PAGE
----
In September 2002, the Bush administration published its National Security Strategy, which articulated a dramatic change in its foreign policy outlook after the 9/11 terrorist attacks. The new strategy declared that "we are menaced less by fleets and armies than by catastrophic technologies falling into the hands of the embittered few."
The new strategy attracted criticism at home and abroad for its excessive rhetoric about preemptive military strikes and the promotion of American primacy.
Critics pointed out that the practice of preemption is not new, but turning it into a doctrine weakens international norms and encourages other countries to engage in risky actions. Similarly, they argued, American primacy is a fact, but there is no need for rhetoric that rubs other peoples' faces in it.
Notwithstanding such flaws, the new Bush strategy responded to the deep trends in world politics illuminated by the events of Sept. 11, 2001. And that response was correct in many ways because transnational terrorism and weapons of mass destruction are the greatest threats we face.
But what the administration has not yet sorted out is how to go about implementing the new approach to these threats. The US has done far better on identifying the ends than the means.
The means the administration has chosen have focused too heavily on "hard power," such as military force and economic suasion, and has not taken enough account of "soft power," such as persuading others to want the outcomes it wants. And that is a mistake, because terrorists stand to gain recruits and popular support if the US underestimates the importance of soft power.
Indeed, by acting impatiently and failing to develop a broad coalition for the invasion of Iraq, the Bush administration undercut its own strategy and helped Al Qaeda gain new recruits throughout the Islamic world. Recent polls show that after the Iraq war, more people in "friendly" countries such as Jordan and Pakistan are attracted to Osama bin Laden than to George W. Bush.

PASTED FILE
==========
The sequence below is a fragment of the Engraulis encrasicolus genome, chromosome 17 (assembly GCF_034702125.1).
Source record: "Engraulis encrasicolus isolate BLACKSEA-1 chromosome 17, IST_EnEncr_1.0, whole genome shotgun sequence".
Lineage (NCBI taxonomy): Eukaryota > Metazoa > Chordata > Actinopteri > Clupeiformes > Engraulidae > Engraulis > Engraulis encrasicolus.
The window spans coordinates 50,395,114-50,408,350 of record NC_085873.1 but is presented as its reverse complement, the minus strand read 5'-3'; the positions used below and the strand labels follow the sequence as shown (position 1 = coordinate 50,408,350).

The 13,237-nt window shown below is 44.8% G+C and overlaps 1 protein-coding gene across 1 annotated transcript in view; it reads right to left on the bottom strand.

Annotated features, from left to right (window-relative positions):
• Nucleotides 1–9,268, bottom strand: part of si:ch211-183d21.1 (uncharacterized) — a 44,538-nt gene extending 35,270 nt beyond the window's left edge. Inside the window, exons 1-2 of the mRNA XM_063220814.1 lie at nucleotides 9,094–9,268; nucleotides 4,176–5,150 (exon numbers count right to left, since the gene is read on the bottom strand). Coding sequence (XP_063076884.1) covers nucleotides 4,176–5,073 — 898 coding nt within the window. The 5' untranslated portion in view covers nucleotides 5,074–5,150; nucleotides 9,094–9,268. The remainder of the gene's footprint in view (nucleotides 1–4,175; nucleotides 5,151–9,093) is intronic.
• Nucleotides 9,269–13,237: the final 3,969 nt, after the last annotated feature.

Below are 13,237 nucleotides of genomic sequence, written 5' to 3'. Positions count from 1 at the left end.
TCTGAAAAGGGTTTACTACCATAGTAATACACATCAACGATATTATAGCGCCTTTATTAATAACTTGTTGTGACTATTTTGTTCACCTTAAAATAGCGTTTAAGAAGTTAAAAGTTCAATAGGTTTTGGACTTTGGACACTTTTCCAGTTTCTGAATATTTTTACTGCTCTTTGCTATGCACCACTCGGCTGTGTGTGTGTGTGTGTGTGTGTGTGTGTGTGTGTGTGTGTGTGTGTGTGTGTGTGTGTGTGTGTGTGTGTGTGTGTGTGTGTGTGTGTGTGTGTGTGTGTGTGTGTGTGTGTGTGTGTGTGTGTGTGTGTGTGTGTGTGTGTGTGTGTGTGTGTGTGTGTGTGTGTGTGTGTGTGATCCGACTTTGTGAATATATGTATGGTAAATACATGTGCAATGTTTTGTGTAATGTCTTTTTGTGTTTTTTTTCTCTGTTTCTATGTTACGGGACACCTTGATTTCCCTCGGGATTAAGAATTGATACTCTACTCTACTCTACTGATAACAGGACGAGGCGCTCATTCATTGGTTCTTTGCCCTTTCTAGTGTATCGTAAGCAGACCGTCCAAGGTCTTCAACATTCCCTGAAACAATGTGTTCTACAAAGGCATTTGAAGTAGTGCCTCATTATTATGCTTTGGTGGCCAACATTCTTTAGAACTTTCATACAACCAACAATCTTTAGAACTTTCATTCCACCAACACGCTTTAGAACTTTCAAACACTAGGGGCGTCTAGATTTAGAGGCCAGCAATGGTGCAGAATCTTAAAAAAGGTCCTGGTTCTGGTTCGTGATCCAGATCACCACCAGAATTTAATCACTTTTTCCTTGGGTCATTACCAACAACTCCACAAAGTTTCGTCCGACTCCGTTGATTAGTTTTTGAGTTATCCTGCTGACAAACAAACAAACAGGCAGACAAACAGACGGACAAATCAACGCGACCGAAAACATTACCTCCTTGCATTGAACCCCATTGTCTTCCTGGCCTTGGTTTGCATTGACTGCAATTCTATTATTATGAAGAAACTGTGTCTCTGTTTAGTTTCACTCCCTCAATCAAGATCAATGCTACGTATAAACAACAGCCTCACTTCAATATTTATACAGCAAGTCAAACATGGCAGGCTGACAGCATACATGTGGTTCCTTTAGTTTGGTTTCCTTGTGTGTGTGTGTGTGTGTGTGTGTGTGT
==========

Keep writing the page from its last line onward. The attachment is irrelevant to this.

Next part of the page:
Hard power can rest on tangible inducements (carrots), or threats (sticks), to get others to change their position. But sometimes governments can get the outcomes they want without threats or payoffs. The indirect way to a desirable outcome has been called the second face of power. A country may obtain outcomes it wants in world politics because other countries want to follow it, admiring its values, emulating its example, aspiring to its level of prosperity and openness. In this sense, it is also important to set the agenda and attract others in world politics.
Soft power co-opts people rather than coerces them. It rests on the ability to set the agenda or shape the preferences of others.
It is a mistake to discount soft power as just a question of image, public relations, and ephemeral popularity. It is a form of power - a means of pursuing national interests.
When America discounts the importance of its attractiveness to other countries, it pays a price. When US policies lose their legitimacy and credibility in the eyes of others, attitudes of distrust tend to fester and further reduce its leverage.
The manner with which the US went into Iraq undercut American soft power. That did not prevent the success of the four-week military campaign, but it made others less willing to help in the reconstruction of Iraq and made the American occupation more costly in the hard-power resources of blood and treasure.
Because of its leading edge in the information revolution and its past investment in military power, the US probably will remain the world's single most powerful country well into the 21st century. But not all the important types of power come from the barrel of a gun.
Hard power is relevant to getting desired outcomes, but transnational issues such as climate change, infectious diseases, international crime, and terrorism cannot be resolved by military force alone.
Soft power is particularly important in dealing with these issues, where military power alone simply cannot produce success, and can even be counterproductive.
America's success in coping with the new transnational threats of terrorism and weapons of mass destruction will depend on a deeper understanding of the role of soft power and developing a better balance of hard and soft power in foreign policy.
• Joseph S. Nye Jr. is dean of Harvard's Kennedy School of Government and author of the new book 'Soft Power: The Means to Success in World Politics.'